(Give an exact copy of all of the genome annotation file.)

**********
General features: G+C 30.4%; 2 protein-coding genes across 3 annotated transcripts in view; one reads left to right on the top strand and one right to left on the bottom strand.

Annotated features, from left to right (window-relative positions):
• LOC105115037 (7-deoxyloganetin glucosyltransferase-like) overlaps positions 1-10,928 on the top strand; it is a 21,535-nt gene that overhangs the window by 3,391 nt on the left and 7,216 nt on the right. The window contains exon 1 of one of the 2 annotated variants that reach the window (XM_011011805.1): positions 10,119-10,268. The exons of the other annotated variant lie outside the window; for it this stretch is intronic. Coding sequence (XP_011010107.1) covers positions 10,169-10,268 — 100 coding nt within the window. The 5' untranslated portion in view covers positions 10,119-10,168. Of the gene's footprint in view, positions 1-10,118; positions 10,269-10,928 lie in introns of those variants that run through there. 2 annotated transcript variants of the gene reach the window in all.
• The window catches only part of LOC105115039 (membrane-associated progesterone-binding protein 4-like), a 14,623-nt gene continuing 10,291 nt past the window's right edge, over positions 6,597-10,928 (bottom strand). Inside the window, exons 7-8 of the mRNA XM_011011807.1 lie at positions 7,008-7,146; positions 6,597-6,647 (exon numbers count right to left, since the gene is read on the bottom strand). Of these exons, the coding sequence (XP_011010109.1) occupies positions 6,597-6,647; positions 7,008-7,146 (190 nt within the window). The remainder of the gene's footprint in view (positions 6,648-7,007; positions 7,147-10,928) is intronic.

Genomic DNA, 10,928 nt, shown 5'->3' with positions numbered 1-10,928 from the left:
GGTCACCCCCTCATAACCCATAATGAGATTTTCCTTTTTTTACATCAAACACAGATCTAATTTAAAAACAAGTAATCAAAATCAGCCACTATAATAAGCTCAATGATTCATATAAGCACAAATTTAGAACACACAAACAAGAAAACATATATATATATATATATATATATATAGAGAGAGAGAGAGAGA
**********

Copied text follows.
General features: G+C 30.4%; 2 protein-coding genes across 3 annotated transcripts in view; one reads left to right on the top strand and one right to left on the bottom strand.

Annotated features, from left to right (window-relative positions):
• LOC105115037 (7-deoxyloganetin glucosyltransferase-like) overlaps positions 1-10,928 on the top strand; it is a 21,535-nt gene that overhangs the window by 3,391 nt on the left and 7,216 nt on the right. The window contains exon 1 of one of the 2 annotated variants that reach the window (XM_011011805.1): positions 10,119-10,268. The exons of the other annotated variant lie outside the window; for it this stretch is intronic. Coding sequence (XP_011010107.1) covers positions 10,169-10,268 — 100 coding nt within the window. The 5' untranslated portion in view covers positions 10,119-10,168. Of the gene's footprint in view, positions 1-10,118; positions 10,269-10,928 lie in introns of those variants that run through there. 2 annotated transcript variants of the gene reach the window in all.
• The window catches only part of LOC105115039 (membrane-associated progesterone-binding protein 4-like), a 14,623-nt gene continuing 10,291 nt past the window's right edge, over positions 6,597-10,928 (bottom strand). Inside the window, exons 7-8 of the mRNA XM_011011807.1 lie at positions 7,008-7,146; positions 6,597-6,647 (exon numbers count right to left, since the gene is read on the bottom strand). Of these exons, the coding sequence (XP_011010109.1) occupies positions 6,597-6,647; positions 7,008-7,146 (190 nt within the window). The remainder of the gene's footprint in view (positions 6,648-7,007; positions 7,147-10,928) is intronic.

Genomic DNA, 10,928 nt, shown 5'->3' with positions numbered 1-10,928 from the left:
GGTCACCCCCTCATAACCCATAATGAGATTTTCCTTTTTTTACATCAAACACAGATCTAATTTAAAAACAAGTAATCAAAATCAGCCACTATAATAAGCTCAATGATTCATATAAGCACAAATTTAGAACACACAAACAAGAAAACATATATATATATATATATATATATATAGAGAGAGAGAGAGAGA